At the port in New Orleans, the women and children were marched to a warehouse, forced to strip, and made to stand in line naked. “Then we were all sprayed with insecticide that stung our skin,” remembered Carmen. “Since we had no passports or proof of identity, we were arrested as illegal aliens and put on a train to Crystal City. During the train ride, my sister thought we might be killed there.”

    • • •

    I first learned of the Crystal City Internment Camp more than forty years ago when I was an undergraduate at the University of Texas at Austin, a young reporter on the student newspaper. One of my sources was Alan Taniguchi, a professor of architecture and prominent Japanese American. During a meeting, I asked Alan how he got to Texas.

    “My family was in camp here,” he said.

    “Church camp?”

    “Not exactly.” He laughed. Taniguchi told me that his father, Isamu Taniguchi, then an old man with a weatherworn face who stood five feet two inches tall and weighed less than a hundred pounds, had been interned as a dangerous enemy alien in Crystal City, Texas.

    I met Isamu, who had been an innovative farmer in the San Joaquin Delta of California at the outbreak of the war. In addition to tomatoes and other row crops, Taniguchi grew almonds and apricots on his farm. The FBI arrested him in March 1942 when he was forty-five, and in that moment of arrest he lost his farm and everything he owned.

    In Crystal City, Isamu continued his work as a gardener, but grew much more reflective and philosophical. He claimed that during his time in Crystal City he came to understand that World War II represented what he called the “beast heart in mankind.” After his release from Crystal City, stricken with grief and shame, he decided to devote the rest of his life to peace. At seventy, he created a Japanese garden in Austin with his own hands. It took him over two years to build. The Taniguchi Garden, a small, green oasis near downtown Austin, still exists and is dedicated to peace.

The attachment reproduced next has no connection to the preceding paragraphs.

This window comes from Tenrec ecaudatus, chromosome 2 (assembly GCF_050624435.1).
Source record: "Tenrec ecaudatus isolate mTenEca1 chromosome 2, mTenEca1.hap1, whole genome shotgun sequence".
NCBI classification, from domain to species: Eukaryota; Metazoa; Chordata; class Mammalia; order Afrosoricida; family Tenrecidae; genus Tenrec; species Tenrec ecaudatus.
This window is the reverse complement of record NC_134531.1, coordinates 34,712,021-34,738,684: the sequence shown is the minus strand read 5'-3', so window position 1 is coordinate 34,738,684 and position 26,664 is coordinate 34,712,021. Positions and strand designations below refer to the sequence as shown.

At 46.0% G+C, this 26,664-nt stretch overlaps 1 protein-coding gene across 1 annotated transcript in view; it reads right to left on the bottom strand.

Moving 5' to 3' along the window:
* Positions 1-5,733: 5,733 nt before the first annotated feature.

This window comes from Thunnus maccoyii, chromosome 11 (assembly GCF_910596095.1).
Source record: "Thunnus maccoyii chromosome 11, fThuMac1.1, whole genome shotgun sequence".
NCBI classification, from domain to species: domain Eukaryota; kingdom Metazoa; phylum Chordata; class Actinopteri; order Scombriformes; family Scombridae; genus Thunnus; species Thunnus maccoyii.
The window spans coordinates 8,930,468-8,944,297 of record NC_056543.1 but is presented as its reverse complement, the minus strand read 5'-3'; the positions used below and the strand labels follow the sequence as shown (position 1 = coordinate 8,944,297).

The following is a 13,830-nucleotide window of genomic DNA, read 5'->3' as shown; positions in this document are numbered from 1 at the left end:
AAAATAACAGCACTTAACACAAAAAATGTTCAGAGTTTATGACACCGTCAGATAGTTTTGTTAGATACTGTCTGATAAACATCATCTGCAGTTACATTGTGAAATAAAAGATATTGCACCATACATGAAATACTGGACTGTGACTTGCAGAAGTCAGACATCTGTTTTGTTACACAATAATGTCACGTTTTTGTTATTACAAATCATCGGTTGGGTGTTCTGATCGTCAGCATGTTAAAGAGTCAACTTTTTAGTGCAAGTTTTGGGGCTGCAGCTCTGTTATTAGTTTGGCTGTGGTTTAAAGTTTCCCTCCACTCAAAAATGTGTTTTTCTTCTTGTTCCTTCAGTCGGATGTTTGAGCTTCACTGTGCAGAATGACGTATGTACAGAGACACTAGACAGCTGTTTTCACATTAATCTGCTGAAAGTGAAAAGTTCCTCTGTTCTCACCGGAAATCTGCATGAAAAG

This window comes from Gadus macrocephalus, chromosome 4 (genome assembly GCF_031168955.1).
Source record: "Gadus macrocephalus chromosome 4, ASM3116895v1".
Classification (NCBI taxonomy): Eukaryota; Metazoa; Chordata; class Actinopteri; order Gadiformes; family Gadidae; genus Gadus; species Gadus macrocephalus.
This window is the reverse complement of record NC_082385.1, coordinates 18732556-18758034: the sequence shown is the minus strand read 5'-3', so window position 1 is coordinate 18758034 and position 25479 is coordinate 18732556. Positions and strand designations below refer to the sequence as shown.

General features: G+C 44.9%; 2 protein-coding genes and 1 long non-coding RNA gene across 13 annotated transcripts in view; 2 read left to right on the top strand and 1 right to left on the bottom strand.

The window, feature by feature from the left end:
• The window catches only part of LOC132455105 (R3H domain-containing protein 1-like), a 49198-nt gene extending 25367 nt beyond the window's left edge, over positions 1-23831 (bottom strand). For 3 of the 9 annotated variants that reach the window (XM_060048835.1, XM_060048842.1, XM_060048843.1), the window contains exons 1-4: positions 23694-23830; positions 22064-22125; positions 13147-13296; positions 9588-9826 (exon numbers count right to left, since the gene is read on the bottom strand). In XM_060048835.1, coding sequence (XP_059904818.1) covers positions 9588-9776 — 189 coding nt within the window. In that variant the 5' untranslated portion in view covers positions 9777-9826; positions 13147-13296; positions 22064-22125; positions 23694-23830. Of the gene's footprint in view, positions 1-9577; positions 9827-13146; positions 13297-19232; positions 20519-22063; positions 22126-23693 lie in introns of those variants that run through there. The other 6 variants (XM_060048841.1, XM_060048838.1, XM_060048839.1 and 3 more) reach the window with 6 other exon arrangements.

The raw intensity of Isamu’s face stayed with me as the decades passed and America fought wars in Vietnam, Iraq, Afghanistan, and elsewhere. One day a few years ago, I was in Austin and went by the Taniguchi Garden. I remembered the story about Crystal City. I stopped by Alan’s office and discovered he had died. His son, Evan, also an architect, greeted me. Evan shared his father’s file on Crystal City. The last time I’d seen Alan, he had told me that something about Crystal City was unresolved: a mystery needed to be unraveled, a story to be told.

    I opened the file and saw a list of names, written in Alan’s meticulous hand, of many children who were incarcerated in the Crystal City Internment Camp at the time his father was interned. The children were now old men and women, who lived all over the world. The next day, I started telephoning them.